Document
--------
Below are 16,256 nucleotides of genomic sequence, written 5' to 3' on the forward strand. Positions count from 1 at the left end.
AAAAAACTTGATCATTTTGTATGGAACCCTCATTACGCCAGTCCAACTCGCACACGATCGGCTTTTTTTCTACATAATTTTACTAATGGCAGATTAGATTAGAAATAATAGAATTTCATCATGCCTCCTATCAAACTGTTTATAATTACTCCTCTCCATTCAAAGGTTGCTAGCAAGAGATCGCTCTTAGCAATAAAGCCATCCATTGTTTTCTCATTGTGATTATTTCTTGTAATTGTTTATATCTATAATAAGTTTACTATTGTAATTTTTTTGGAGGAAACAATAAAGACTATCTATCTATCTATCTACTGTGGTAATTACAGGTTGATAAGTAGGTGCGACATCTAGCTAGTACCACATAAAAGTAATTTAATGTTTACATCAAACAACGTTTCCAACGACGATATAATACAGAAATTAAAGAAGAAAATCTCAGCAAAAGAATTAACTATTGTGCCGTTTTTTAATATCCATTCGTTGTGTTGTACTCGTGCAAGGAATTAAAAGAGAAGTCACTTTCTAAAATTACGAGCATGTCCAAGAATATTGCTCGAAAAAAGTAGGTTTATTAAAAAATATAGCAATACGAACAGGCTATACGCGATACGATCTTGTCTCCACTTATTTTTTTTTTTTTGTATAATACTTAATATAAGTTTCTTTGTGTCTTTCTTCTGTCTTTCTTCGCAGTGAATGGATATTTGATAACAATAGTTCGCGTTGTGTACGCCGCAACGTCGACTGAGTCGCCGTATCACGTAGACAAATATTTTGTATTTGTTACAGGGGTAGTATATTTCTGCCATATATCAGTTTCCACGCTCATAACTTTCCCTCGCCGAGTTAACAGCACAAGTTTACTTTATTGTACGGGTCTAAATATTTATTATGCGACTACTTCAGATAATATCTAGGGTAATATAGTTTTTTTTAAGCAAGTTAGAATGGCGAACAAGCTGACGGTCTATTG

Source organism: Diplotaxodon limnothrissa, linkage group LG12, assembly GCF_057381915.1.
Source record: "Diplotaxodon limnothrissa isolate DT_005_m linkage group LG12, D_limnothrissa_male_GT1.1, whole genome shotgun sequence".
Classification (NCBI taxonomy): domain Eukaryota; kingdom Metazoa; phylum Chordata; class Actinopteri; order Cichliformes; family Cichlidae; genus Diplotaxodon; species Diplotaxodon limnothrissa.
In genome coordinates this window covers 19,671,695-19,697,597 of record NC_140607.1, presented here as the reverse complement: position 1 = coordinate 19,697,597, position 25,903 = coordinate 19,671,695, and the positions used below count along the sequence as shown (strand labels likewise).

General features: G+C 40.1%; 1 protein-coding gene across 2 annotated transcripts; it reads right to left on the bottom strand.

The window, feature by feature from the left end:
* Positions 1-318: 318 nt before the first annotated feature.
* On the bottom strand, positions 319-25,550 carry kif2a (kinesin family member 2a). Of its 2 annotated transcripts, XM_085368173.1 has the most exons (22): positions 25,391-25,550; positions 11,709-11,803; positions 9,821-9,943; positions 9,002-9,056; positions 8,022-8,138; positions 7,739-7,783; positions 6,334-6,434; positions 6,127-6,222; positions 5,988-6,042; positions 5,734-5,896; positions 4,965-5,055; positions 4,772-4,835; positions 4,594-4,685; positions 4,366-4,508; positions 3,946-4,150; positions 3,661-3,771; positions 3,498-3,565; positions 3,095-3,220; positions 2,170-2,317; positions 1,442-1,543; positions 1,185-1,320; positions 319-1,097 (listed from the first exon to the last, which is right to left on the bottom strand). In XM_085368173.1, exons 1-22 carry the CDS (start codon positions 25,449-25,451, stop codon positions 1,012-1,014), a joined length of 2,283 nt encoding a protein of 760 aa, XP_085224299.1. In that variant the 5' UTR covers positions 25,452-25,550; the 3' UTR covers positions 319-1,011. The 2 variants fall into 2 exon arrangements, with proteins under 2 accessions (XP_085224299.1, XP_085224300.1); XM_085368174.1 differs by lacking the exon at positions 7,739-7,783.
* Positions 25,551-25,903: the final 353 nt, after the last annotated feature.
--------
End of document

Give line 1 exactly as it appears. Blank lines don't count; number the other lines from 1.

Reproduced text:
Below are 16,256 nucleotides of genomic sequence, written 5' to 3' on the forward strand. Positions count from 1 at the left end.